Coming in Hot

February 15, 2024

This week, the Consumer Price Index (CPI) for January 2024 was released. The popular inflation report came in ahead of expectations, showing an increase in inflation during the month.

CPI rose 0.39% in January, 0.09% more than expected. On a year-over-year basis, the index was up 3.1% (lower than December’s 3.4% but higher than 2.9% expected). Core CPI, which excluded more volatile items like food and energy, rose 0.4% on the month and 3.9% on the year – matching December’s pace

Markets did not react well to the news as interest rates spiked on fears that these higher than anticipated inflation metrics may further delay the Federal Reserve’s timeline for interest rate cuts. Markets have since recovered much of those losses.

Here are three things I took away from this week’s inflation report

1.) It was never going to be a straight line – inflation is a difficult challenge and one that is not fully transparent and easy to understand. It will never – and was never – going to move down in a straight line. Yes, this month showed an increase but if you zoom out just a bit (and adjust for a few outliers – see below) the trendline is still pretty clear. It’s going down

2.) Overreaction – This is my opinion (and only my opinion) but the market reaction to this print seemed overdone (that has been borne out somewhat by the recovery in markets since Tuesday’s swan dive). I feel this way largely due to the four main drivers of higher CPI and the details within each of them. Let’s take a closer look:

(a) Owner equivalent rents – has been very sticky and contributed 0.26% of the month’s 0.39% total. This has remained sticky but should start to come down. Interestingly enough, there was a 2.5% difference between Owners Equivalent Rent and Rent of Primary Residence in the month, which suggests some noise in the numbers. The former (OER) is what home owners would expect to pay if they had to rent vs. latter, which is actual rental prices. Historically, these two are virtually equal so the difference is a bit confounding and may lead to some revision in future months.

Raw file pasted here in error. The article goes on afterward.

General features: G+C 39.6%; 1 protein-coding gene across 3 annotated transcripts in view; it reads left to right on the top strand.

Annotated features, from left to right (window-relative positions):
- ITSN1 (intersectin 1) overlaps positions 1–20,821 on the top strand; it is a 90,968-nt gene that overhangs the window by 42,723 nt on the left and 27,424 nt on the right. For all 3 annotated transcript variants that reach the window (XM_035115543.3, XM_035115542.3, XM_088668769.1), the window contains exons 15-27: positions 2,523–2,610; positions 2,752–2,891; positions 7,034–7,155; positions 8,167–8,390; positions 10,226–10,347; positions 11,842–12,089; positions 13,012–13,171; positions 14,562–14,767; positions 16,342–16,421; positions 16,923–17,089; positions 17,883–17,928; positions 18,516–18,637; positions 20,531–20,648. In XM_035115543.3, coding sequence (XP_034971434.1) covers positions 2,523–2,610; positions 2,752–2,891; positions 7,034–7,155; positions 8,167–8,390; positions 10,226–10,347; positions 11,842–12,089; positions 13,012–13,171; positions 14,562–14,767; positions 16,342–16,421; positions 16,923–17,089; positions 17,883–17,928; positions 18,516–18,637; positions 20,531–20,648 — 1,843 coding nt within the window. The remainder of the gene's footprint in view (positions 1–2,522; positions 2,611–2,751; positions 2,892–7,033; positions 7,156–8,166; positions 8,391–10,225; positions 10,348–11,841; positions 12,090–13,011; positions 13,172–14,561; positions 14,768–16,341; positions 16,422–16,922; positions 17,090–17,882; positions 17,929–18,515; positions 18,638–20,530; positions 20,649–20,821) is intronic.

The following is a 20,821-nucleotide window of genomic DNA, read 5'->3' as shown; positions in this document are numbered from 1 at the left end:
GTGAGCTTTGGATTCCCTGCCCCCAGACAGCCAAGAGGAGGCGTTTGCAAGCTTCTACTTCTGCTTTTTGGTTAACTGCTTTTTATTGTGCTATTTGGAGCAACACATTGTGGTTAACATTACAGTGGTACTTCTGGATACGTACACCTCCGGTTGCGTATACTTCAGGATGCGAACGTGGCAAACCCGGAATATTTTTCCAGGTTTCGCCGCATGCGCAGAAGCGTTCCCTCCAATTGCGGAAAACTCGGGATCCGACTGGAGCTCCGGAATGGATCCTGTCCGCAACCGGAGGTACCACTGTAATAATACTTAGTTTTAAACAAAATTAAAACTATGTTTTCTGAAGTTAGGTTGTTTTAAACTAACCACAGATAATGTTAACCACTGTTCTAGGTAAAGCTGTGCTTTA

(b) auto insurance – this is surging area (mine was up 40% yoy) but this too won’t last forever. Largely a catch-up across industry for higher cost of repairs and more claims. It will peak – and likely soon

(c)cost of financial services – largely due to market increases. As market goes up, this component goes up

(d) Hospital services – this one is harder to pinpoint so worth keeping an eye on.

Three of these (b-d) are of concern and worth watching for consumers of these items but not really a focus area for the Fed. Shelter remains a focus area for them so we need to see this level off and we anticipate that it will

3.) Keep a Balance Between Macro and Micro – Inflation is of course very important to today’s market and is clearly capable of moving markets and interest rates to a material extent. Inflation and rates (ie: macro factors) matter in investing – there is no way around that. However, don’t lose sight of the micro forces at play too. For example, look at the strength in corporate earnings (81% beat this quarter), the increases in dividends and share buybacks, the continued level of innovation and productivity, and countless other factors at the company-specific level. As an investor, you always have the chance to align your capital with the best companies in the world – regardless of last month’s inflation print. Do your homework and take advantage of market weakness when it presents itself to buy great business on sale.

Onward we go,

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